Each section of the limb was modeled in 3D Studio Max, then brought into Mudbox where the finer level of sculpting was done. Each part locks and fits together perfectly and is to a 1:1 scale with a human arm. An inner bone was made for everything to lock to which, with use of an adjustable elbow used in prosthetic limbs, would attach to the arm socket. The arm socket itself was design from a non-stander design show that very piece can be reworked.

This is the inner forearm was sculpted with the realistic muscle structure of the forearm carver into it.

The outside of the forearm was given the shape of the muscles but given a much harder, fabricated feel.

The hand, which itself is removable and can be switched out for another number of other designs, was modeled into a natural resting pose.  The top of the hand having the same harden fabricated look as the forearm where as the palm was given a textured feel so show that it could act as a grip.

This is only my first stepping stone. I want to go further with this. but my only question now is how.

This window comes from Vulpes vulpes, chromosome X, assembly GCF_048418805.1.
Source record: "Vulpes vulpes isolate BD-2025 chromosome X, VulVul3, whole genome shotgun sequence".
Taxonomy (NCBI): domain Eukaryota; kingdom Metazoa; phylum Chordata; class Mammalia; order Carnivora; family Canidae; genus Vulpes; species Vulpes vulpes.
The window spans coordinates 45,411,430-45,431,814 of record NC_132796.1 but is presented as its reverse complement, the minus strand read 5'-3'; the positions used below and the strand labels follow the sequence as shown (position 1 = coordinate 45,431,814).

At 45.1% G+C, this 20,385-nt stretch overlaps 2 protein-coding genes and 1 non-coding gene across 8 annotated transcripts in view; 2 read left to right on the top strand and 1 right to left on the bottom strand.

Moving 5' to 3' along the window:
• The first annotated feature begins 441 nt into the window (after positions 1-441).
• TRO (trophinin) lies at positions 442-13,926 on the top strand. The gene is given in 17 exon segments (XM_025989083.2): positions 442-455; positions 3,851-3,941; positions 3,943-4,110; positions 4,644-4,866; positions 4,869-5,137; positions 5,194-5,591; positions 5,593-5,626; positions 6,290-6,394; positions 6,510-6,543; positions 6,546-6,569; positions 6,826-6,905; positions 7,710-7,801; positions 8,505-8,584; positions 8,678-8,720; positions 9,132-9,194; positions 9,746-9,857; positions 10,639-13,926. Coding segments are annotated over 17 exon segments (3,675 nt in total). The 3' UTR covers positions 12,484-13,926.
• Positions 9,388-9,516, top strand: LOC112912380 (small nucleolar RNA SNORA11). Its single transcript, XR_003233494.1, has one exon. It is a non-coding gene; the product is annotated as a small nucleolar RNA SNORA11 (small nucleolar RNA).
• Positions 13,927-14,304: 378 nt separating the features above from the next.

04 March, 2013

Tin Woodsman Clockwork Heart - The Build

In the previous post I when into detail about all of the concept work that went into the design of the Tin Woodsman heart.  In this post I am going to go over how I built it.  The whole process took a little over 5weeks.

During the first weeks of design I was out looking for and nice block of pine or cherry wood  that would be used to create the heart.  Sadly I had no luck finding one so Ply wood was used instead as it was made from layers which gave a beautiful grain effect I wanted.  The heart was made in two pieces so that the clock-work could be easily installed later.

Once I had both side sanded into a roughly shape the two pieces were taped together to finish off the sanding to get the seam perfectly smooth.

After a week of sanding I put one of the half through the vac-former as a test to see how the tin plates will turn out.  The hard part was getting the edges smooth and cutting the plastic off afterwards but the shaped worked perfectly.

Testing the sliver spray paint.  You can't see it in the photo but the plastic is scratched to give the effect of machine shopped tin and it comes through nicely.